Indian authorities rushed doctors and medical equipment to flood-devastated northern India on Monday to ward off outbreaks of disease among the hundreds of thousands of victims crowding relief camps, officials said.

Nearly half of the 1.2 million people who were left homeless when the Kosi River burst its banks two weeks ago, spilling over north India's vast plains, had been rescued by Monday, and officials said they hope to reach the rest in the next three days.

About 250,000 refugees were in government and relief agency camps, said Prataya Amrit, a top disaster management official in Bihar state, the scene of the flooding. Many of the rest have taken shelter with families or friends.

Meanwhile, rescue efforts pressed ahead, led by more than 2,000 extra military personnel sent to the region.

In the Madhepura district of the state, the army, using two boats strapped together to fight the current, plucked more than 200 people off the roof of a school where they had been trapped for 11 days.

"God, who has given us so much sorrow, finally saved us," said Malti Devi, 55, as she was reunited with her son, who had camped out on the shore for over a week waiting for her.

However, amid the chaos it seemed as if there was little coordination between the rescue efforts and relief. After being dropped on the shore, the villagers had to walk 12 miles (20 kilometers) to the nearest camp.

With the numbers in the camps expected to nearly double in the coming days, there were fears the crowded and often unsanitary conditions could lead to outbreaks of diseases such as cholera.

The United Nations warned that "the heat, combined with limited supplies of safe drinking water and poor hygiene conditions, poses a great risk of water and vector-borne diseases."

In one camp set up at a school in Saharsa district -- one of the worst hit of the five flooded districts in Bihar -- a nurse was trying to treat the sick armed with just one packet of paracetamol tablets.

"We have had 35 cases of diarrhea and fever today out of 800 people in the camp," said the nurse, Niru Kumari. Saharsa is about 750 miles (1,200 kilometers) northeast of New Delhi, India's capital.

Amrit, the disaster management official, said the situation would improve greatly in the coming days.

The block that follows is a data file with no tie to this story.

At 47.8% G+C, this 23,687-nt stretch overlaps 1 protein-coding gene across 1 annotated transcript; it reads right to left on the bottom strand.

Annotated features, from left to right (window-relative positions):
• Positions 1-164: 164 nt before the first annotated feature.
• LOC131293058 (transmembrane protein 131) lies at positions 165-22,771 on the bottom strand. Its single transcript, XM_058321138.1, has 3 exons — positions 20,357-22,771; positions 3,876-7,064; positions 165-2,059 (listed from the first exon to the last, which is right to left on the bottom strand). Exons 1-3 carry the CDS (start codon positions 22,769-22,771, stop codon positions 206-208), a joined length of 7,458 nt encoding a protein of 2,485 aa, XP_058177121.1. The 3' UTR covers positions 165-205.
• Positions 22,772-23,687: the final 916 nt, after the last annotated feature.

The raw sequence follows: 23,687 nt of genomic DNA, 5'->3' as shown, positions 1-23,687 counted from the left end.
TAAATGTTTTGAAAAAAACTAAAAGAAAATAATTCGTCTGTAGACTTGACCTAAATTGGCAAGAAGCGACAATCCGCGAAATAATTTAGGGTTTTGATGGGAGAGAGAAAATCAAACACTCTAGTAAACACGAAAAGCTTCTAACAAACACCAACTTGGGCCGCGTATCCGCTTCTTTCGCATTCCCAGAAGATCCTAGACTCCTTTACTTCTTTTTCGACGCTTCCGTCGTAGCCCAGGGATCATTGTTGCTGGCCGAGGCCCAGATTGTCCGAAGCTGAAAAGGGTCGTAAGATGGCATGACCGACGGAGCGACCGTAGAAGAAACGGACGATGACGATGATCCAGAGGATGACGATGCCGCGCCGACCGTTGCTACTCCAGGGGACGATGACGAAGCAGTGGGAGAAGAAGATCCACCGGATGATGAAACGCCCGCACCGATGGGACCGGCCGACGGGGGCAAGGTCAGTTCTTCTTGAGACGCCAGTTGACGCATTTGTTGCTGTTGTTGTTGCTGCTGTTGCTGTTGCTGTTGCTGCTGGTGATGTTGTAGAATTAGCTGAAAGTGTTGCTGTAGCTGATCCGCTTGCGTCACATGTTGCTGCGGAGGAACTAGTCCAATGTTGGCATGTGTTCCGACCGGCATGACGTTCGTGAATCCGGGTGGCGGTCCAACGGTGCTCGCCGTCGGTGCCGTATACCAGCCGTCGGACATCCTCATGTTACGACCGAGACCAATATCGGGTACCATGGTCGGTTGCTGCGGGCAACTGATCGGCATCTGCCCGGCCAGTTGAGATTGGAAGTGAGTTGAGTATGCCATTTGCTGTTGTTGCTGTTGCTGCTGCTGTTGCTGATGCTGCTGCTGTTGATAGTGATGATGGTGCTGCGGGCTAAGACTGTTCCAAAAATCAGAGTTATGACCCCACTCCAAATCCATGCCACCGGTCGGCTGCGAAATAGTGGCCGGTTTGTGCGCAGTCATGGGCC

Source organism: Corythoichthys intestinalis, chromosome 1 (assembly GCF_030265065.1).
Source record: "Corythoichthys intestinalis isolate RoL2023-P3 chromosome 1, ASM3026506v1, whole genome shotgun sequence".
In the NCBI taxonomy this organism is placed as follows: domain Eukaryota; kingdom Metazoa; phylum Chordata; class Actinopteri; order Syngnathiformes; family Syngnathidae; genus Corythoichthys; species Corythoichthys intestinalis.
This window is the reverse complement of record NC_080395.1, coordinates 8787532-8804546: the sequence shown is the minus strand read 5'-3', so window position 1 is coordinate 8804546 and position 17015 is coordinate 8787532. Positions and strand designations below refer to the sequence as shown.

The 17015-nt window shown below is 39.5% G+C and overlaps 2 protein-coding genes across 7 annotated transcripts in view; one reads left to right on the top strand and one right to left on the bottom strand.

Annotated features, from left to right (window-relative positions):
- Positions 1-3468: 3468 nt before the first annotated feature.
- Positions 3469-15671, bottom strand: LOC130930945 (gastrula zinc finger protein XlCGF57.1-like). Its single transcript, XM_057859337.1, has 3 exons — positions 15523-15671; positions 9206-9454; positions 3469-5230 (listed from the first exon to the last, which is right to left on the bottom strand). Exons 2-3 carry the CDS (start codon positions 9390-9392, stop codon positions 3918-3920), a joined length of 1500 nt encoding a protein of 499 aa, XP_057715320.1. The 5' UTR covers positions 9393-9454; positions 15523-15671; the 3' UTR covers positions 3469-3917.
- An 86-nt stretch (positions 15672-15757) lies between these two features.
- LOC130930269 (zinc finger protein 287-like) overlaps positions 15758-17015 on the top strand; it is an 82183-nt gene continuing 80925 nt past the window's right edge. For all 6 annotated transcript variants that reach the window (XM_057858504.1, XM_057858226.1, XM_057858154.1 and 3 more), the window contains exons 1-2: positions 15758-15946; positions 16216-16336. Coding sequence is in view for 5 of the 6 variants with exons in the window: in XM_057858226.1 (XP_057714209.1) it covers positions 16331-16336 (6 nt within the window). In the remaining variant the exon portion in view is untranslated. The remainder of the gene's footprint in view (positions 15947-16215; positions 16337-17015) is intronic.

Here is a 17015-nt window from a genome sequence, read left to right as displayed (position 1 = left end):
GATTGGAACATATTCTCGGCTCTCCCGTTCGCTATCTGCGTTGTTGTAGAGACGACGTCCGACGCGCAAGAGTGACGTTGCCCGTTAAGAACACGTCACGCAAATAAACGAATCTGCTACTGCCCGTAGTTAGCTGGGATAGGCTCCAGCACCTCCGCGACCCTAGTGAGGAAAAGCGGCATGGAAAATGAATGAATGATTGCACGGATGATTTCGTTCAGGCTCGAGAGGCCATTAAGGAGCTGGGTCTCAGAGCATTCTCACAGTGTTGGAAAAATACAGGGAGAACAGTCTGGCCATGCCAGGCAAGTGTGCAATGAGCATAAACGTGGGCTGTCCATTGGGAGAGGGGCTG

"A lot of doctors have been moved and the Health Ministry is mobilizing," he said. "I'm sure it will be worked out in a day or two."

Officials from UNICEF, the U.N. children's agency, said the government was doing a good job getting food to the camps and bringing in doctors.

"In some of the mega camps being built there is adequate sanitation, but those are not yet complete," said Mani Kumar, an emergency specialist with the agency.

Kumar said the threat remained while people were in overcrowded temporary camps.

"We are monitoring the situation for outbreaks and are ready to rush in," he said. The agency has already distributed more than 500,000 water purification tablets and sachets of rehydration solution to treat diarrhea.

Adding to their troubles, flood waters continued to rise, inundating some camps and cutting off access to others, particularly in Supaul district near the border with Nepal. Late Sunday the main road leading to the area was washed away.

Officials say the flooding is expected to continue until November when the last of the monsoon rains taper off. Only then will they be able to plug a breach in the Kosi River that is more than a mile (kilometer) wide and growing.

The river, which flows down from the Himalayas into India where it joins the Ganges River, dramatically changed course after the breach, moving dozens of miles (kilometers) to the east and turning hundreds of square miles (kilometers) of land into a virtual lake.

Officials don't yet have a precise tally of those killed, but estimates range from scores to thousands. On Friday, 19 people drowned when their rescue boat capsized.

While Bihar, one of India's poorest states, is used to flooding from the annual monsoon, this year's floods have been particularly devastating because they have hit areas that normally remain dry and lack the infrastructure to deal with the rising waters.

The monsoon season, which starts in June, brings rain vital for the farmers of South Asia but also can cause massive destruction.

In neighboring Bangladesh, flooding has cut off at least 50,000 people, news reports said Monday, as a flood warning agency forecast the situation was "likely to deteriorate."